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5. Argo (2012)

‘Argo’ brought to celluloid a relatively unknown story of the rescue of six US diplomats from Tehran during the 1979-1981 Iran hostage crisis. It is a fine film, but in the “Historical Accuracy” department, it fails on two major counts – glorification of America while downplaying the support given in the operation by other countries and exaggeration of the danger that the group faced during events preceding their escape from the country. In reality, the Canadian government performed 90% of the rescue operation while the film’s protagonist Tony Mendez was only n Tehran for a day and a half. It is also shown that the diplomats are turned away by the UK and New Zealand embassies, while in reality the two embassies assisted the operation, even taking huge risks at times. Additionally, the continuous arc of danger always looming on the people involved is just the exploitation of artistic license. In reality, the diplomats were never stopped or dramatically chased by guards while boarding their flight. They never actually faced imminent danger. Nevertheless, its intriguing central theme, vivid detail and finely wrought characters deem ‘Argo’ worth a glance. They just don’t deem it worthy of a history lesson.

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4. Gladiator (2000)

“Father to a murdered son. Husband to a murdered wife. And I will have my vengeance, in this life or the next.” When an inspiring Russel Crowe delivers these words in ‘Gladiator’, one can almost imagine his character Maximus Decimus Meridius speaking them almost 2000 years ago at the Colosseum. Sadly, that never happened, since Maximus is fictional. Also, the evil king Commodus played with wicked gusto by Joaquin Phoenix, was actually not evil, nor did he murder his father. Also, Commodus ruled over Rome for 12 years unlike the short while shown in the movie. He did engage in show combat, but wasn’t killed in the arena. Instead, he was strangled in the bathroom by his fellow wrestler and lover Narcissus (Why didn’t they make a movie on this?). Further, the death of Commodus actually brought chaos and Civil War in Rome as opposed to the calm shown in the film. At least one historical advisor is said to have resigned from the film due to these changes. Another asked not to be mentioned in the credits. The last two lines alone earn this movie a respectable spot here!

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3. 300 (2006)

Zac Snyder, or as I like to call him, “The King of SloMos and Dark Palettes” burst into the mainstream with this visually stunning masterpiece which combined history and fantasy, the scales tipping heavily towards the latter. The film is based on a graphic novel based on the battle of Thermopylae, one of the greatest last stands in history. While it gets most of its plot points right, it is the characterisation where Snyder throws caution to the wind. Without any historical basis, the Persians are antagonised and mostly shown either as grotesque monsters or bejewelled fat dudes, their king Xerxes is shown as effeminate and the traitor Ephialtes is shown as a cripple. Even the animals are free from the petty rules of anthropology. Similarly, the Spartans have been glorified by showing them fighting without armour (Sorry fans, but they wore more than a loincloth and a cape. Much more) and ignoring their traditions of slavery and pederasty (Google it. Interesting info I assure you). Interestingly, the chilling ritual of a boy’s passage was actually conducted by killing a slave instead of a wolf as shown in the film. But hell, who cares! That long tracking shot of Leonidas slaying one man after another for a whole minute was awesome!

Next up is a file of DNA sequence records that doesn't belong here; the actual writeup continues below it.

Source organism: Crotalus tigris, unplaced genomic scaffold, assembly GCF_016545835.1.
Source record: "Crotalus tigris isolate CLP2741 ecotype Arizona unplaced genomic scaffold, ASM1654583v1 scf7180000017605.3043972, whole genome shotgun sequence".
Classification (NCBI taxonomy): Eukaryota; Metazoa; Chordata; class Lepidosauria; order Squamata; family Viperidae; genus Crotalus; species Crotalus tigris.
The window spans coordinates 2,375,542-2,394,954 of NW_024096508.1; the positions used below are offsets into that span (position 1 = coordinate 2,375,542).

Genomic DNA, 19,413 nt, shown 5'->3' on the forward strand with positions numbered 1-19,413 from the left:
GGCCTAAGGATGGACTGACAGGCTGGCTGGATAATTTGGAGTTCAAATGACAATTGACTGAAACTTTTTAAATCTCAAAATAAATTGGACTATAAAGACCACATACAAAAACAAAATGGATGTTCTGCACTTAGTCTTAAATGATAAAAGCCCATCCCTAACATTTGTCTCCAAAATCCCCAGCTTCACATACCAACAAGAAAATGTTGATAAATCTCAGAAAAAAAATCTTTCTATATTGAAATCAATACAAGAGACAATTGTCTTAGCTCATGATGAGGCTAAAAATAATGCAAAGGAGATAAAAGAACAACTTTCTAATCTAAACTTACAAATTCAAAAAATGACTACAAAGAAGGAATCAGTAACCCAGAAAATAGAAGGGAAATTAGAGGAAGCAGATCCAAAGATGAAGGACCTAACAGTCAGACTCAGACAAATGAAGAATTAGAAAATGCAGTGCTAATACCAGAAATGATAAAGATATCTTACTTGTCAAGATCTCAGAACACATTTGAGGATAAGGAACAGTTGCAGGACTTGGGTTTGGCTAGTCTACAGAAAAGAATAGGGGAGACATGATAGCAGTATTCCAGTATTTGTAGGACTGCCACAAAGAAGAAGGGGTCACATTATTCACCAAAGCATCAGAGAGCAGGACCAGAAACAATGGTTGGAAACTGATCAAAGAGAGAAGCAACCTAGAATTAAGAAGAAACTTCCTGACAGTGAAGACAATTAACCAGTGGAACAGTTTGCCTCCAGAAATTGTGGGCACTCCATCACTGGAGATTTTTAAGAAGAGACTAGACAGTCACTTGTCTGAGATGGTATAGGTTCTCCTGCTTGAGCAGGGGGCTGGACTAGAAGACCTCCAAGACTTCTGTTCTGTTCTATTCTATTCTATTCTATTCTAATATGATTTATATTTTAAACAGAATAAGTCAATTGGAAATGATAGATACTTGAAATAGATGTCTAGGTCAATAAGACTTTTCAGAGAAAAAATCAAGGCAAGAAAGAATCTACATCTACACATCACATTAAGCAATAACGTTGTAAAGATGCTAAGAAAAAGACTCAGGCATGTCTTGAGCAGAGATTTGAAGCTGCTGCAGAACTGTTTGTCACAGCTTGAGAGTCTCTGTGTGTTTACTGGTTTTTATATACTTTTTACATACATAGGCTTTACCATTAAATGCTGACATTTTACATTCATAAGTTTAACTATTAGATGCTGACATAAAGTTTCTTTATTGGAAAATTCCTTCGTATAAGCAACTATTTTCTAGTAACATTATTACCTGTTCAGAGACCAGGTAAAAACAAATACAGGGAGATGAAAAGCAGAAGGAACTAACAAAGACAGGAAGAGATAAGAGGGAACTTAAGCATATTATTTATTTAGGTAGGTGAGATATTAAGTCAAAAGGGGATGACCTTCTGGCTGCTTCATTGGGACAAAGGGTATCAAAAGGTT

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2. Braveheart (1995)

‘Braveheart’ is considered one of the most epic films of all time. Sadly, it is also considered one of the most historically inaccurate ones. The film sacrifices almost all accuracy in a quest to create a thrilling adventure. Discussion of all the fallacies in ‘Braveheart’ would be a juicy topic for a full-length article of its own. Some aspects appear earlier than they actually appear in history (like kilts), some way too late (like faces painted with woad). The film is so inaccurate that its source material, Blind Harry’s 15th century epic poem The Acts and Deeds of Sir William Wallace, Knight of Elderslie, has been deemed historically baseless, and the film has some fictional events which aren’t even mentioned in the poem or anywhere else in history. Even the title “Braveheart” in Scottish lore is attributed to Robert the Bruce, and not William Wallace.The only reason ‘Braveheart misses out on the top spot in this list is due to the extraordinary level of madness depicted in the numero uno entry.

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1. 10,000 BC (2008)

Aah. Saved the worst for the last. While also being horrendously inaccurate, this is, by a landslide, the worst film on our list. To be fair, it wouldn’t have improved much even if it had gotten its history right. This Roland Emmerich-directed prehistoric epic follows D’Leh, a young mammoth hunter, though his journey to ensure the safety of his tribe. And journey he does. Across millenia! In ‘10,000 BC’, you’ve got Egyptian pyramids being built using woolly mammoths. I mean, it’s the goddamn ice age, and then our main character walks over a hill and suddenly he’s in the Nile Valley of 2,000 BC! And these anachronistic Egyptians from the ice age have got ships, horseback riding, and Steel. Yep. Steel! In a nutshell, 10,000 BC is what you get if you put woollen mammoths in a 2,000 BC setting. This straight up goes over the edge of creative liberty into shooting something because you have a decent CGI guy. My biggest fear is that some unwary history teacher will pick this film and show it to unwary kids.